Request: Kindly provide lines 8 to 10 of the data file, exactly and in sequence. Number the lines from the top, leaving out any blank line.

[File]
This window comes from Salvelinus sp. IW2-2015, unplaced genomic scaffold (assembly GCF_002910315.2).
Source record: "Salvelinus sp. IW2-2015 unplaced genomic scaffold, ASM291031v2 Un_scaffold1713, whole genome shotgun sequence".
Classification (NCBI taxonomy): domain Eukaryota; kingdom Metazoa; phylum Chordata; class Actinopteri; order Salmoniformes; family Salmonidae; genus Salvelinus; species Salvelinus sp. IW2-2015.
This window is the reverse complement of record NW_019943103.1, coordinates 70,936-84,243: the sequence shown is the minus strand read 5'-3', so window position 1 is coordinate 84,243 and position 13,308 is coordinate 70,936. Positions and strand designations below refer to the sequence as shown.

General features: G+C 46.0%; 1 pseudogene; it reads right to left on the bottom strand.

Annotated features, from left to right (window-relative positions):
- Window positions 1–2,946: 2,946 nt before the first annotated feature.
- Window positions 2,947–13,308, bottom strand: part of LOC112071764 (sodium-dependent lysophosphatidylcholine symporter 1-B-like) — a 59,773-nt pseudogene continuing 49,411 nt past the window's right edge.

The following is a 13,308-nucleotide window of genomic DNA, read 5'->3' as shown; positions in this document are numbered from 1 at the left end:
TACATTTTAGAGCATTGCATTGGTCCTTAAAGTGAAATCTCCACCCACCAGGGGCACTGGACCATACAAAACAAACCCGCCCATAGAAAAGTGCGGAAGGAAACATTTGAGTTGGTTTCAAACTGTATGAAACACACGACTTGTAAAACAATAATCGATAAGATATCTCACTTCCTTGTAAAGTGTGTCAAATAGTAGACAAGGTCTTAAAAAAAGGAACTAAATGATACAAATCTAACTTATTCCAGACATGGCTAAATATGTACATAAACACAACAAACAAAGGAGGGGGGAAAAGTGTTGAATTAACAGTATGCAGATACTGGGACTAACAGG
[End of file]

- Window positions 2,947–13,308, bottom strand: part of LOC112071764 (sodium-dependent lysophosphatidylcholine symporter 1-B-like) — a 59,773-nt pseudogene continuing 49,411 nt past the window's right edge.

The following is a 13,308-nucleotide window of genomic DNA, read 5'->3' as shown; positions in this document are numbered from 1 at the left end:
TACATTTTAGAGCATTGCATTGGTCCTTAAAGTGAAATCTCCACCCACCAGGGGCACTGGACCATACAAAACAAACCCGCCCATAGAAAAGTGCGGAAGGAAACATTTGAGTTGGTTTCAAACTGTATGAAACACACGACTTGTAAAACAATAATCGATAAGATATCTCACTTCCTTGTAAAGTGTGTCAAATAGTAGACAAGGTCTTAAAAAAAGGAACTAAATGATACAAATCTAACTTATTCCAGACATGGCTAAATATGTACATAAACACAACAAACAAAGGAGGGGGGAAAAGTGTTGAATTAACAGTATGCAGATACTGGGACTAACAGG